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Haute-Corse
Haute-Corse
Haute-Corse
(French pronunciation: ​[ot.kɔʁs]; Corsican: Corsica
Corsica
suprana) (English: Upper Corsica) is a department of France consisting of the northern part of the island of Corsica. The two Corsican departmental councils merged on 1 January 2018 with the single collectivity of Corsica, with territorial elections coinciding with the dissolution of the separate councils.[1]Contents1 History 2 Geography 3 Demographics 4 Culture and politics 5 Tourism 6 See also 7 References 8 External linksHistory[edit] The department was formed on 15 September 1975, when the department of Corsica
Corsica
was divided into Upper Corsica
Corsica
(Haute-Corse) and South Corsica (Corse-du-Sud)
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Territorial Collectivity
A territorial collectivity (or territorial authority,[1] French: collectivité territoriale, previously collectivité locale) is a chartered subdivision of France, with recognized governing authority. It is the generic name for any subdivision (subnational entity) with an elective form of local government and local regulatory authority. The nature of a French territorial collectivity is set forth in Article 72 of the French constitution
French constitution
of 1958, which provides for local autonomy within limits prescribed by law.[2]Contents1 Categories 2 Other facts 3 Administration 4 Past and future collectivités territoriales 5 See also 6 ReferencesCategories[edit]Regions: France has 18 regions. Departments: France has 101 departments. Metropolis with special statute: France has one metropolis, Greater Lyon
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Central European Time
Central European Time
Central European Time
(CET), used in most parts of Europe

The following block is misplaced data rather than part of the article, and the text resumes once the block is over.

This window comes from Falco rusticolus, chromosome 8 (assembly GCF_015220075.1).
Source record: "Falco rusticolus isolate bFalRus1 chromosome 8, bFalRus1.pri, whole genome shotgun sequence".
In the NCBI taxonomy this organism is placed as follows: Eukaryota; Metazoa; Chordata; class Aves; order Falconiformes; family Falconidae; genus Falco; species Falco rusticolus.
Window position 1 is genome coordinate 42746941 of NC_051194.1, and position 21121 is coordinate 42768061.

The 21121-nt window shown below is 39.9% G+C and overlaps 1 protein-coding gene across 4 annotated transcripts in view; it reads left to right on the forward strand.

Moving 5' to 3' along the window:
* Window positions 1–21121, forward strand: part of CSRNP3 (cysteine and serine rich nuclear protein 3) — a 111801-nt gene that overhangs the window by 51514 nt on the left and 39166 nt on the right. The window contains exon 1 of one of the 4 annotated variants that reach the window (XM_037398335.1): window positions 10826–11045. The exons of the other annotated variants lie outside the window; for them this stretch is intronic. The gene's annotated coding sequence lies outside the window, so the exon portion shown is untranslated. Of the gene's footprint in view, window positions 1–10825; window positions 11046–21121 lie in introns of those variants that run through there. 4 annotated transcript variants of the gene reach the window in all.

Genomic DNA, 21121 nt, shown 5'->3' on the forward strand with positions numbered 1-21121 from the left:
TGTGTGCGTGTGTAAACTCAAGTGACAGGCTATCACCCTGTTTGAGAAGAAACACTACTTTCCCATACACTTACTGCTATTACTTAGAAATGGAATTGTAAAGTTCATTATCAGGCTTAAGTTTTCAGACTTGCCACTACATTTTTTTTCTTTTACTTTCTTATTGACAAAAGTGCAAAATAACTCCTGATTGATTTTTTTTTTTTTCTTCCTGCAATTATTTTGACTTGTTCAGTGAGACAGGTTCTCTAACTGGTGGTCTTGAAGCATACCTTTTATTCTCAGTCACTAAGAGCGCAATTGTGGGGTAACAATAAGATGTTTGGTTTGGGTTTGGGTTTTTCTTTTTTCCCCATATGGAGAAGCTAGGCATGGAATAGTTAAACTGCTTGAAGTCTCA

Europe
and a few North African
North African
countries, is a standard time which is 1 hour ahead of Coordinated Universal Time
Coordinated Universal Time
(UTC). The time offset from UTC
UTC
can be written as +01:00
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Nicolas Sarkozy
Nicolas Paul Stéphane Sarközy de Nagy-Bocsa KOGF GCB (French: [nikɔla saʁkɔzi] ( listen); born 28 January 1955) is a French politician who served as President of France
President of France
and ex officio Co-Prince of Andorra
Co-Prince of Andorra
from 16 May 2007 until 15 May 2012. Born in Paris, his family is of Greek Jewish, French, and Hungarian origin. Mayor of Neuilly-sur-Seine
Neuilly-sur-Seine
from 1983 to 2002, he was Minister of the Budget under Prime Minister Édouard Balladur
Édouard Balladur
(1993–1995) during François Mitterrand's second term. During Jacques Chirac's second presidential term he served as Minister of the Interior and as Minister of Finances
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Mediterranean Sea
The Mediterranean Sea
Sea
is a sea connected to the Atlantic Ocean, surrounded by the Mediterranean Basin
Mediterranean Basin
and almost completely enclosed by land: on the north by Southern Europe
Southern Europe
and Anatolia, on the south by North Africa
North Africa
and on the east by the Levant. Although the sea is sometimes considered a part of the Atlantic Ocean, it is usually identified as a separate body of water
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Geographic Coordinate System
A geographic coordinate system is a coordinate system used in geography that enables every location on Earth to be specified by a set of numbers, letters or symbols.[n 1] The coordinates are often chosen such that one of the numbers represents a vertical position, and two or three of the numbers represent a horizontal position
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France
France
France
(French: [fʁɑ̃s]), officially the French Republic (French: République française [ʁepyblik fʁɑ̃sɛz]), is a country whose territory consists of metropolitan France
France
in western Europe, as well as several overseas regions and territories.[XIII] The metropolitan area of France
France
extends from the Mediterranean Sea
Mediterranean Sea
to the English Channel
English Channel
and the North Sea, and from the Rhine
Rhine
to the Atlantic Ocean. The overseas territories include French Guiana
French Guiana
in South America and several islands in the Atlantic, Pacific and Indian oceans
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Estuary
An estuary is a partially enclosed coastal body of brackish water with one or more rivers or streams flowing into it, and with a free connection to the open sea.[1] Estuaries form a transition zone between river environments and maritime environments. They are subject both to marine influences—such as tides, waves, and the influx of saline water—and to riverine influences—such as flows of fresh water and sediment. The mixing of sea water and fresh water provide high levels of nutrients both in the water column and in sediment, making estuaries among the most productive natural habitats in the world.[2] Most existing estuaries formed during the Holocene
Holocene